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The stranger beside me: Ted Bundy, the shocking inside story

Ann Rule, a former police officer and author for the magazine True Detective, worked with a case of serial murders in the 1970's. Eventually, something made her remember her colleague at the Seattle Crisis Clinique. Was it possible that a man she had known for several years - and worked with at a place where humanity and empathy are essential - could be something else than a sweet, modest man?

This is the story of Ted Bundy, who murdered approximately 30-100 people in Washington, Oregon, Idaho, Utah, Colorado and Florida. The reason can only be speculated on. His childhood was peculiar and probably left a mark. Later, the break-up with his girlfriend humiliated him and might have revealed his vulnerable self and building rage. All the victims were women, and resembled her. Disappearing day and night, in a park or on university campuses, kidnapped or murdered in their beds at home, they had all brown, long hair, parted in the middle.

The book, first published in 1980, is about these truly horrible and incomprehensible events, and written by a friend of the murderer. This is the revised 20th anniversary edition, with the added afterword about the aftermath and an interesting reflexion about additional murders that fit the profile and might, according to Ann Rule, be commited by Bundy. He was on a killing rampage in the 70's, but some experts, Rule included, think that his first murder happened during his teenage years in 1961, when an eight-year-old girl disappeared in his neighborhood.

Like many biograhies, the main reason is to tell a true story, and the writing is rather ordinary. The flaw is merely the somewhat repetetive passages and the sometimes over detailed descriptions, such as the rambling of names of the police officers, judges, jurors and endless attorneys, and what clothes everyone wore. None of this is interesting and it doesn't contribute to the story. Of course, some of the names should be mentioned, but not all of them. It only slows it down. Another thing that makes it feel drawn-out is the several chapters following the epiloge. Even though they tell some interesting facts they drag on for a long time and slows down the pace. However, the story, as many true stories, stands for itself, and especially the psychological aspect of the novel makes it interesting.

Ann Rule had always liked her friend, and, at first, had a difficult time believing he was guilty. It was interesting to finally meet the real Ted Bundy, the grandiose and not so modest man. At some point during the trials, he was beginning to show his true self, the unpredictable, hostile person that he had been trying to hide. Being in a delicate situation and needing all the help he could get, he decided to fire one attorney after another, thinking he would do better by himself - in total, he had fourteen attorneys. Suddenly, he was both defendent, defence attorney and witness at the same time. But the attorneys came in handy when the death sentence was signed. What's most surprising, he survived three death sentences.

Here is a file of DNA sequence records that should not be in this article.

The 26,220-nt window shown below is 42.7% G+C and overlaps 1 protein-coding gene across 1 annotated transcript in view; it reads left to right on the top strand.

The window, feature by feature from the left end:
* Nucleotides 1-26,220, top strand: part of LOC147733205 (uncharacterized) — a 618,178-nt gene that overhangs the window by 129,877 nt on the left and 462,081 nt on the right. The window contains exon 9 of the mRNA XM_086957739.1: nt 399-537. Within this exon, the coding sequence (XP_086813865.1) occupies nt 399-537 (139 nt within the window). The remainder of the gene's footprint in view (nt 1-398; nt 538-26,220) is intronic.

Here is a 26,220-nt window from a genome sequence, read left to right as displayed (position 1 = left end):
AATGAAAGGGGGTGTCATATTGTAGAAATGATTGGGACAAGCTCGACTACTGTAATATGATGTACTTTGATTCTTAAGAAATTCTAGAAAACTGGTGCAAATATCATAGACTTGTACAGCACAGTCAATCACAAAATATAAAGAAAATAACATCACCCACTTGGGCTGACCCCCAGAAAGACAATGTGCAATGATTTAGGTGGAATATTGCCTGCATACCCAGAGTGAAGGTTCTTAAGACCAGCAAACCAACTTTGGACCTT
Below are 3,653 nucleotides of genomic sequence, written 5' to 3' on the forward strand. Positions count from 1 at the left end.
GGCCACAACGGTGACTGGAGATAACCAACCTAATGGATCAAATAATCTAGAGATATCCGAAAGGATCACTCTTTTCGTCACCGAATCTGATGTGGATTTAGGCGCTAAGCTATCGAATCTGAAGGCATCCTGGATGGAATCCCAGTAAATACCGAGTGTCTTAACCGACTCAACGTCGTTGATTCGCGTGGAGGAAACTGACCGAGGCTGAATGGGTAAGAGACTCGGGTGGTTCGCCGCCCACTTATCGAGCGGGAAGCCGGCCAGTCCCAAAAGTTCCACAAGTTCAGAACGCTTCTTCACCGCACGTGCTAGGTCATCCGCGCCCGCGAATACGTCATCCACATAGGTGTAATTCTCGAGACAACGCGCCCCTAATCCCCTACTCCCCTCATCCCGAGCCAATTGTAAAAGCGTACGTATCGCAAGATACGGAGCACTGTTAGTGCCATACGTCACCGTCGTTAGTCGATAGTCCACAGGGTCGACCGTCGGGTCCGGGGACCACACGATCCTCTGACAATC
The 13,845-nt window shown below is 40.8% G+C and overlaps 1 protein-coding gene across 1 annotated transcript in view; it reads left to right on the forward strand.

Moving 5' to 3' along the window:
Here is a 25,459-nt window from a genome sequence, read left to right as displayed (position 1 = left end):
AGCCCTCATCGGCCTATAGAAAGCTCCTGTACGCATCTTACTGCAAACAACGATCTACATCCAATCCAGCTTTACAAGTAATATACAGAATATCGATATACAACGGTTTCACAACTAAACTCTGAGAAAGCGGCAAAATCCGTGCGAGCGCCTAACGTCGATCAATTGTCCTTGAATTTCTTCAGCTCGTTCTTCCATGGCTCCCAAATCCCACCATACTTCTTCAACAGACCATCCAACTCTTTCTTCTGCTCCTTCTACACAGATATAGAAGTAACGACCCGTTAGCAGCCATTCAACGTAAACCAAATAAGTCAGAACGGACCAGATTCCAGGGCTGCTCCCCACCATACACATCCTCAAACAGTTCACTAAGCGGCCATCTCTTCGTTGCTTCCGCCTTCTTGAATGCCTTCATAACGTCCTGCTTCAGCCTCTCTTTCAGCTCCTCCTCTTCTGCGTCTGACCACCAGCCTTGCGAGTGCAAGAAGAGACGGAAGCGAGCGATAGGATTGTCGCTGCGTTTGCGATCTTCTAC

Bundy was very intelligent and knew how to claim his rights. He demanded certain benefits in prison and his manipulation granted him the kind of freedom he needed to escape – twice. It's almost comical. Another thing outrageous and really tragic is the investigators destructive ability. They kept damaging the case by destroying evidence. The mold of Bundy's teeth was destroyed during preservation, and the remains of two of the victims were cremated by mistake.

As much as this book is a psychological thriller, it is also a portrayal of a man with profound darkness, and his difficulty to control it. It's about the core of a murderer, the human part of a psychopath and the broken part of a human. Not being able to feel emphathy and guilt makes it easier to commit a crime. A hate of women so profound that it's impossible to even try to imagine it is clearly a factor that fueled his antisocial personality. All together, what was needed for him to be able to commit these crimes was manipulation, a quality he was in possession of. As Rule puts it, people with antisocial personality are charming and able to manipulate the other sex. Even when Bundy was convicted of all these murders, there were still young women in his life, believing he was innocent and doing everything for him.

This book, one among many, tells us that we should listen to our sudden unexplainable hesitation or instinct, however ridiculous. When meeting this kind of man, the warning signs are subtle and easy to overlook. In some of the cases, the women who survived said they had felt a moment of doubt, or just an uneasy feeling, but ignored it. In a sorority house, where two women were murdered, some of the other tenants felt an unexplained panic creep up on them that night when walking in the hallway, which made them lock themselves in their rooms. That probably saved their lives.

Finally, the book is about a woman's doubt and want to believe in a friend's innocence, despite the signs indicating otherwise, and eventually realizing that he is a stranger. That awakes the question. Do we really know the people among us?

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